She ran so fast that she was able to find a giant rock to hide behind, hoping the tigers would lope right past her. And they did! “Thank you, three mothers,” she whispered, kneeling and keeping the jugs steady with her hands, and praying some more to DMK just in case. After a while, it all seemed safe, and that is when the giant rock spoke up! (You heard me!)

“Praying is all well and good,” the rock said, booming, “But I’m the one who hid you from the tigers! My moss-shade! My stone-bigness! And now you owe me a favor!” And it was true, she did, little Perrif, for in those days as it is now the laws of fancy-story must be kept, and in this case it was courtesy obligation, favor for favor. A three-beat for Favors! Klo! Klo! Klo! (Pay all of yours BACK!)

The rock said, “So now! Roll me to the river and wash me! I’m filthy from the ages!” And now Perrif could kind of make out a face in the rock, but it was covered so much in grub and lichen that there wasn’t much to speak of, so she told herself she was thinking nonsense. While she was looking, the stone spoke up again, saying, “Roll me, girl! It’s river-time for me! I’m so dirty I can’t stand myself!”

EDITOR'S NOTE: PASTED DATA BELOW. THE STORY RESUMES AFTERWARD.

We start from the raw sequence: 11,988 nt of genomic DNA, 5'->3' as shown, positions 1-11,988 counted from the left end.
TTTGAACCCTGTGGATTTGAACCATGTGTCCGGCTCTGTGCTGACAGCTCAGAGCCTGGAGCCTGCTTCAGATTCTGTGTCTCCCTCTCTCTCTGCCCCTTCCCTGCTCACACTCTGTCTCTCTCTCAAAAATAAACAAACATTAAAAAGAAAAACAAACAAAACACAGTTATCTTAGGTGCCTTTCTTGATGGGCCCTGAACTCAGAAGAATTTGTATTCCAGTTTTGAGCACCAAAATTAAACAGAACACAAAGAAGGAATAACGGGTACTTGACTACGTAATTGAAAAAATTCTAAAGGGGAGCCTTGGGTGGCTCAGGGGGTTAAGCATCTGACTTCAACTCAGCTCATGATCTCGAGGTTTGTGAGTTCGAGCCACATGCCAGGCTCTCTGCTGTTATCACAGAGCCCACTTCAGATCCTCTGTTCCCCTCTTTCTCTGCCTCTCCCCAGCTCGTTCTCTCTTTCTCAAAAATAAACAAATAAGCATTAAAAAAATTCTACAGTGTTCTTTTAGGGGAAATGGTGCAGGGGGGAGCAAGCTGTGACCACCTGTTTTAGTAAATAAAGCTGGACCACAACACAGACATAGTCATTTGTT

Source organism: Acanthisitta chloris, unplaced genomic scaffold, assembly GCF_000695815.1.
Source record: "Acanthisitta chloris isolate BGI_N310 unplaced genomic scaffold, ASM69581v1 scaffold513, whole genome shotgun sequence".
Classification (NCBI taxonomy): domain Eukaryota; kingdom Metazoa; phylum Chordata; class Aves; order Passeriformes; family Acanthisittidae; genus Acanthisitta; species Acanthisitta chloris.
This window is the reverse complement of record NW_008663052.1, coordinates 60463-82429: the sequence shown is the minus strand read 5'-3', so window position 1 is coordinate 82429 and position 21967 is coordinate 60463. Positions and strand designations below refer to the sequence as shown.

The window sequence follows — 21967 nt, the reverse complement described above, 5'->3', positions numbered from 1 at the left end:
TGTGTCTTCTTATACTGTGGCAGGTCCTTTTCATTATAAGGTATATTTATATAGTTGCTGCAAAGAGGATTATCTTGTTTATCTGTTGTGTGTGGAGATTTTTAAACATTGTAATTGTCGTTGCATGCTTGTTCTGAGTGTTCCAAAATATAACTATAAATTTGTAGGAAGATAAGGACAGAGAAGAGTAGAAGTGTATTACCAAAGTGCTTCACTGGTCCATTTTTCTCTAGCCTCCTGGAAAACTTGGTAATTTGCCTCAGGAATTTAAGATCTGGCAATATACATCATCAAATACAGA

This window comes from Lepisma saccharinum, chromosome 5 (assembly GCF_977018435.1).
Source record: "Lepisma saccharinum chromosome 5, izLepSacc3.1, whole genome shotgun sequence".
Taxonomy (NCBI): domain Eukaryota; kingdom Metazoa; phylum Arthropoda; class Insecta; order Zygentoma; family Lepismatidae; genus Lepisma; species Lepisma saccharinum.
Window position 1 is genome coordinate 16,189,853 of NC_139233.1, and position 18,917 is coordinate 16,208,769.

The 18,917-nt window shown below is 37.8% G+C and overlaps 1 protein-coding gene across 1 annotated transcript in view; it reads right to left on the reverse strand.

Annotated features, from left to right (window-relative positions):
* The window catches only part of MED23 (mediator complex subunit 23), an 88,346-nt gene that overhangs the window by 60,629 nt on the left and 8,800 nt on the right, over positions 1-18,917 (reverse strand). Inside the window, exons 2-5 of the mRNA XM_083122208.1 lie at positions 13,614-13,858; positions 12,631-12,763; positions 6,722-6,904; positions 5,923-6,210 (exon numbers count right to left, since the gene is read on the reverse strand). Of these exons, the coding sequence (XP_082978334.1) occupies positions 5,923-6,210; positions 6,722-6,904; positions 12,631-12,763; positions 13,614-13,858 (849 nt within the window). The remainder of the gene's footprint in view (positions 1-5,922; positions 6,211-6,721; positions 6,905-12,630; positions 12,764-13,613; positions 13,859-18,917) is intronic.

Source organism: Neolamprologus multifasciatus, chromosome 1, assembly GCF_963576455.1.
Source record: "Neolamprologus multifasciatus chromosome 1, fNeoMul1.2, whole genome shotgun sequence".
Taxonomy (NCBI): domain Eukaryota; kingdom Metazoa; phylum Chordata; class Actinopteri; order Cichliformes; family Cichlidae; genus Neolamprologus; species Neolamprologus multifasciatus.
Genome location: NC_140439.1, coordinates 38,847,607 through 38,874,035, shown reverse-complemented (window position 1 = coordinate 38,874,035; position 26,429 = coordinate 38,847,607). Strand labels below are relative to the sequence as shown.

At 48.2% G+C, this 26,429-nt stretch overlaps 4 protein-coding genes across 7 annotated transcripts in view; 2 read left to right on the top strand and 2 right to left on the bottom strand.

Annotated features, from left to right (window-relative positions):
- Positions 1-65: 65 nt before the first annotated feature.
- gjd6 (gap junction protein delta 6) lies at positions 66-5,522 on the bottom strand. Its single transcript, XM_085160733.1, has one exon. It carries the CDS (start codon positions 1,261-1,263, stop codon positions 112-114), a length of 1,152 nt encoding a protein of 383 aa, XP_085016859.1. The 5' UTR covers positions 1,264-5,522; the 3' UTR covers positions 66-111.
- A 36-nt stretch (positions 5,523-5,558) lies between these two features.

So Perrif began to push, unearthing the rock from the tangle of the jungle floor, and it seemed very light to her despite its size, but she explained away the ease of the effort by tiger-fear (which was still on her!). It was lots and lots of pushing, and so the stone began to sing:

Roll me down down down to the river that welcomes me
Ge-rulla seb-seb-seb ytri topali ke wel’kyn-ge
I am a Welcome Stone
Ge una Wel’kyn Bal
Just ask anyone of age, little girl, for they remember me
Yn set ghyn aka, ky’naless, synd laru’me ge
I am a Welcome Stone
Ge yni Wel’kyn Bal
Wash me up up up and see! A familiar face! Too long gone!
K’yness-ge bes bes bes ad’soon! Ha’phyn fex! Ald’ald-het!
I am Orlyan, the Long Gone Stone
Ge yni Orlyan, the Ald-Het Bal
The Around-Us will be happy to see me again!
Aurbex lemha je-je ad’soon al-ge!
But it might go, “Wait, you looked different before!”
Hyn detta set, “Ka, g’e lr’khn nymbo!”
I am a Verily Stone!
Ge yni V’arla Bal!
But it might go, “Wait, you looked different before!”
Hyn detta set, “Ka, g’e lr’khn nymbo!”
I am a Verily Stone!
Ge yni V’arla Bal!

(At this point in the story we traditionally get down with the get down! Here comes the drum! Klo! Hudda!! Everyone get down! Klo! Hudda!! Dance with your necks and big asses!)